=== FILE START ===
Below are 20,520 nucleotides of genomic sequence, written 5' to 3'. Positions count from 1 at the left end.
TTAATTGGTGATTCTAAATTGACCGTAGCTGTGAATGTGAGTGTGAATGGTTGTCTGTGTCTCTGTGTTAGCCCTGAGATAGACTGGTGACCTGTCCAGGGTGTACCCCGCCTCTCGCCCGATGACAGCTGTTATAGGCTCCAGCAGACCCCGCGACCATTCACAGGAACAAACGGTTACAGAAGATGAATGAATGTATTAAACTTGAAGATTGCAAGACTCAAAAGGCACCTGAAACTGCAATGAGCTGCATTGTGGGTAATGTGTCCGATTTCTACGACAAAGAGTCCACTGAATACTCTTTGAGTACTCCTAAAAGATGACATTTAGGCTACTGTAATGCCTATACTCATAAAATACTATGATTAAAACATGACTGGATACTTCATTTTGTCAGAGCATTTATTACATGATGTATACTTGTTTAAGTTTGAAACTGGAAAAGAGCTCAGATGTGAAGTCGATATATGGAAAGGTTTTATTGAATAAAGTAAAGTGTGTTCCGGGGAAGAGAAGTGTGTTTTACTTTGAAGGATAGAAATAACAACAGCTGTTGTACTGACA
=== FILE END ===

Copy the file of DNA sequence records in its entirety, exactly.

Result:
Below are 20,520 nucleotides of genomic sequence, written 5' to 3'. Positions count from 1 at the left end.
TTAATTGGTGATTCTAAATTGACCGTAGCTGTGAATGTGAGTGTGAATGGTTGTCTGTGTCTCTGTGTTAGCCCTGAGATAGACTGGTGACCTGTCCAGGGTGTACCCCGCCTCTCGCCCGATGACAGCTGTTATAGGCTCCAGCAGACCCCGCGACCATTCACAGGAACAAACGGTTACAGAAGATGAATGAATGTATTAAACTTGAAGATTGCAAGACTCAAAAGGCACCTGAAACTGCAATGAGCTGCATTGTGGGTAATGTGTCCGATTTCTACGACAAAGAGTCCACTGAATACTCTTTGAGTACTCCTAAAAGATGACATTTAGGCTACTGTAATGCCTATACTCATAAAATACTATGATTAAAACATGACTGGATACTTCATTTTGTCAGAGCATTTATTACATGATGTATACTTGTTTAAGTTTGAAACTGGAAAAGAGCTCAGATGTGAAGTCGATATATGGAAAGGTTTTATTGAATAAAGTAAAGTGTGTTCCGGGGAAGAGAAGTGTGTTTTACTTTGAAGGATAGAAATAACAACAGCTGTTGTACTGACA